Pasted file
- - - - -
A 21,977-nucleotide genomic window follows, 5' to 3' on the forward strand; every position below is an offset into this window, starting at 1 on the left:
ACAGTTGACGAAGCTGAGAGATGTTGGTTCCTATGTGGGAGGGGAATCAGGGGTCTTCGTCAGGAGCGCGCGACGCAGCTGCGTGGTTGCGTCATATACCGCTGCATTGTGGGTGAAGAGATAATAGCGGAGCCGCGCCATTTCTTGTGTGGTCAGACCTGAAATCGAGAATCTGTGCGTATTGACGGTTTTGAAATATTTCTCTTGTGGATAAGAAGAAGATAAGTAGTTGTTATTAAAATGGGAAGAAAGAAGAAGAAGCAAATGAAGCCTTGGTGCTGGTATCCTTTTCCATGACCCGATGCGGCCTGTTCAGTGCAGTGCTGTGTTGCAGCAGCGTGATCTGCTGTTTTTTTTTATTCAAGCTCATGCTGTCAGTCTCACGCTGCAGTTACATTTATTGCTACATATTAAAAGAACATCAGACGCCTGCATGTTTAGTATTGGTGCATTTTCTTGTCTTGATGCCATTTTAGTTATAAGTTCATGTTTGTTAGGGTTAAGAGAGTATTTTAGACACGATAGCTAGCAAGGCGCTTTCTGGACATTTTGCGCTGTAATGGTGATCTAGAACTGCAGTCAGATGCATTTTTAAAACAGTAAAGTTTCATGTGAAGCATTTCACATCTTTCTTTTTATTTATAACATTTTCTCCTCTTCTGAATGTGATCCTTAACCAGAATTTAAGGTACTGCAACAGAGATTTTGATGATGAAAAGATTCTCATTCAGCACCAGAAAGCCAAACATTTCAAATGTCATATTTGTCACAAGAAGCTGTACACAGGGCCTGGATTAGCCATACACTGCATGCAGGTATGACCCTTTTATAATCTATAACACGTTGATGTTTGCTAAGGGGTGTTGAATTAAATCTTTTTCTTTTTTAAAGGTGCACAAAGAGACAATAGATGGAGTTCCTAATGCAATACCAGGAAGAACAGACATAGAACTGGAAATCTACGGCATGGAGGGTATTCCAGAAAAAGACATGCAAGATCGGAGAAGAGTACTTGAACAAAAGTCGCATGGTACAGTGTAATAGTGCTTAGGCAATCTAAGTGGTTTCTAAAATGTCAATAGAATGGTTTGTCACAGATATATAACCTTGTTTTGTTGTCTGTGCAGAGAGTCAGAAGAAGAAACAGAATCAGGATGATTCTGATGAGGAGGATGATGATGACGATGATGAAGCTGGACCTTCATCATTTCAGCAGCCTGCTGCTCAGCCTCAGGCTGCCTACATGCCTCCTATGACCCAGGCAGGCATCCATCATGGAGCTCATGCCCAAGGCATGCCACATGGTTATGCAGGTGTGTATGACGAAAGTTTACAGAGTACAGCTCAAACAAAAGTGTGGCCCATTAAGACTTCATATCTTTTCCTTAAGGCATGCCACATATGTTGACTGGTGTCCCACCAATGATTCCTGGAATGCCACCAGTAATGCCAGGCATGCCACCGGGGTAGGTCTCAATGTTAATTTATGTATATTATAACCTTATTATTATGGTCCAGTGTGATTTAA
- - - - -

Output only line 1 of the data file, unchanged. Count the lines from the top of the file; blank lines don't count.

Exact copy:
A 21,977-nucleotide genomic window follows, 5' to 3' on the forward strand; every position below is an offset into this window, starting at 1 on the left: